Its spring in our beautiful city. It is so nice to be able to see a gradual reopening and return to living the way we used to, slowly. Unfortunately, the last 2 years has taken its toll on some and stress has been at an all time high for many people.
In fact “I am feeling overwhelmed” or “ I am feeling stressed” is a very common statement I hear in my practice and in my every day life from friends and colleagues. The last few years has been very challenging for all of us. This chronic stress has had an impact on many of us. In this article I am going to discuss some lifestyle strategies that may help to reset your stress response.
Stress can be defined as the feeling of being overwhelmed or unable to cope with pressure (1) It occurs when something causes our system to go out of balance.
The way we perceive stress and the real stress our body is under may be different, but our body responds in the same way. Real stress could be a lack of sleep, a car accident, a real threat or danger. Perceived stress could be how we feel about our work environment, our home life, stress we may be anticipating but has not happened yet. Our body responds in the same way to real and perceived stress. You can learn more about your perceived stress and get your PSS score HERE
Cortisol is one of the hormones released by adrenal glands in response to stress. It is also released when our blood sugar drops, when we exercise, when our mind is racing. Physiological changes occur in our body in response to this release of cortisol. The body gets ready to fight or run away from this stress. This part of our nervous system is called the sympathetic Nervous System (SNS) This is our Move, Go, Stress state.
The Parasympathetic Nervous system (PNS) is our relaxed state. It is the opposite of our SNS. This is our calm, rested, relaxed state. This supports digestion, stronger immune system, and healing/ repair of our body.
When stress becomes chronic and we are stuck in the SNS, this is when may notice some changes to how we feel.
The short term effects of cortisol may include;
-a sluggish digestion
– reduced sex hormone response
-a reduced immune response.
Symptoms that may be related to long term or chronic stress include;
-Feeling burnt out, mentally, physically and emotionally
-anxiety, depression, mood imbalances
-chronic digestive disorders that seem to come and go
-blood sugar imbalances, often low blood sugar or hypoglycemia where you may feel shaky, jittery or lightheaded when you miss a meal or space meals too far apart
-getting frequent colds or flu
-menstrual irregularities including worsening PMS, irregular periods, heavy periods
-weight gain (increased abdominal fat ) or weight loss
-poor sleep, interrupted sleep or insomnia
When the stress response is out of balance you may experience some of the symptoms I have mentioned above. There are some great lifestyle strategies that may help to reset your stress response and help you feel better! The goal is to experience a better mood, feel less anxious, improve your energy, improve your sleep, balance your blood sugar and reduce that burned out feeling.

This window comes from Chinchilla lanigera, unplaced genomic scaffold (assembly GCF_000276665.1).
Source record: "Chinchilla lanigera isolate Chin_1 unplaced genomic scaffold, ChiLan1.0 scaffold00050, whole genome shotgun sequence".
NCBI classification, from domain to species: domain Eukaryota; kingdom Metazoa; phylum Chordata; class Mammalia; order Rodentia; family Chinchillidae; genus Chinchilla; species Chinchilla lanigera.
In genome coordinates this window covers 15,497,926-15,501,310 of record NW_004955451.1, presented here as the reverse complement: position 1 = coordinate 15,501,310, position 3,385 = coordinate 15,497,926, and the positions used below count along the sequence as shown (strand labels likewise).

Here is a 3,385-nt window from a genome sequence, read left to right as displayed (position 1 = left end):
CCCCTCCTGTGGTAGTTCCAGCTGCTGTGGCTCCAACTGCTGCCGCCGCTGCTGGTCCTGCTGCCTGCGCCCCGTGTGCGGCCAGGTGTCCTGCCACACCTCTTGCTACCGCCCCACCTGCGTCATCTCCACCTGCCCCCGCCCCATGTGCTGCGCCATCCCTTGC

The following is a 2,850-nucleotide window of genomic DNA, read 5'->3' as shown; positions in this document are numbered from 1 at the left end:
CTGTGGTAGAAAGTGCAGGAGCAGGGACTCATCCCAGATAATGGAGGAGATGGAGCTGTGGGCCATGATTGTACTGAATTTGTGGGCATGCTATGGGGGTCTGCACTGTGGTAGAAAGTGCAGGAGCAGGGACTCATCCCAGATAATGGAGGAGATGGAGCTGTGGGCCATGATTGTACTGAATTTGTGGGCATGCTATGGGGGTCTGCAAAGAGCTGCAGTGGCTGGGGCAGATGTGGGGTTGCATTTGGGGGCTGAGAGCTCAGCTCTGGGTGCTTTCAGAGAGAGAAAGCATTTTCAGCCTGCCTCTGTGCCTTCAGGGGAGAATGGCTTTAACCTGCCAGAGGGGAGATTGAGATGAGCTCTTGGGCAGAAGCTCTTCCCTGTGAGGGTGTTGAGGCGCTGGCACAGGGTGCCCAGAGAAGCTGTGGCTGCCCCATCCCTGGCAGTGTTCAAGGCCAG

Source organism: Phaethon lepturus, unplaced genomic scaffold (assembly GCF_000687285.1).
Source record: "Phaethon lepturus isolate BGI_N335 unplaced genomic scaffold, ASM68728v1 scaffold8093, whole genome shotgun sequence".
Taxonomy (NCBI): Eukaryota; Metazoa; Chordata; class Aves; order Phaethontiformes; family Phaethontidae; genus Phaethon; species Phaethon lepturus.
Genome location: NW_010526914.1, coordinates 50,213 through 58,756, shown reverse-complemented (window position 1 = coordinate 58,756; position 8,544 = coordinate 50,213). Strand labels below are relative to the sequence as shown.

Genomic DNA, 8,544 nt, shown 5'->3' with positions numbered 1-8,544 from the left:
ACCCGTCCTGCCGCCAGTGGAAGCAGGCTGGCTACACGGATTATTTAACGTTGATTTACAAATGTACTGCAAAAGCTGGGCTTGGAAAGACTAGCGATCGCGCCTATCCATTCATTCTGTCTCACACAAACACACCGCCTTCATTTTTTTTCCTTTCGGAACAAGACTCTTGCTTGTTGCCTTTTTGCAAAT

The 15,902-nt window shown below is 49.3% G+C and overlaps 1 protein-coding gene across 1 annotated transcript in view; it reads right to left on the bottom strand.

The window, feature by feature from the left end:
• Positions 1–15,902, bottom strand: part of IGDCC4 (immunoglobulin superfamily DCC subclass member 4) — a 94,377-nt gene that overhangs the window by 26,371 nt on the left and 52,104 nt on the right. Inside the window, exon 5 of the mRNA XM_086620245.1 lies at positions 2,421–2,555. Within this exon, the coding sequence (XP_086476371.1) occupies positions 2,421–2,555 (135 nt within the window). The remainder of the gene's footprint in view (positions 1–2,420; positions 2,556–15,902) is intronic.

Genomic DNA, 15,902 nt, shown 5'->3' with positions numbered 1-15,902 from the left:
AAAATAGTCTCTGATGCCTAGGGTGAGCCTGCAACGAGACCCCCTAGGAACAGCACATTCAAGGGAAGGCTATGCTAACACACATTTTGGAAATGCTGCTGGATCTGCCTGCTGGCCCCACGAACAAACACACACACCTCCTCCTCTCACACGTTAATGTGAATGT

Number one; ask yourself what is creating stress to your system? Are you sleeping well? Are you sitting at a desk all day? Are you exposed to chemical toxins at home or work? Do you eat regular meals?
Try to incorporate some of these easy lifestyle management strategies into your daily life. Your body and your adrenals like routine. Try to make some of these changes a part of your daily routine:
1. Meditation / breath work first thing in am and before bed to activate your Parasympathetic or calming nervous system.
2. Go for a walk outside in the morning; studies show exposure to light in the morning resets our circadian rhythm for cortisol, melatonin and other hormones
3. Balance your blood sugar! Choose a healthy breakfast balanced in protein, healthy fats and complex carbohydrates. This will help to maintain your blood sugar throughout the day.
4. Get at least 7-8 hours of sleep a night
5. Include exercise into your daily routine. Our cells need oxygen to produce energy and function. Exercise is a great way to improve your mood, improve mental clarity and improve oxygenation of your cells.
If you suspect chronic stress may be affecting your overall quality of life or has resulted in some of the symptoms I have listed above, consider testing your adrenal function. The Adrenal Stress Index Test analyzes your cortisol levels during a 24 hour period. From this information, one of our Naturopathic Physicians can work with you to develop treatment strategies to reset your stress response.
Wishing all of you health and happiness. Spend time with loved ones. Find time to relax and enjoy this time in our beautiful city.
Yours in health
Dr Tasreen Alibhai, ND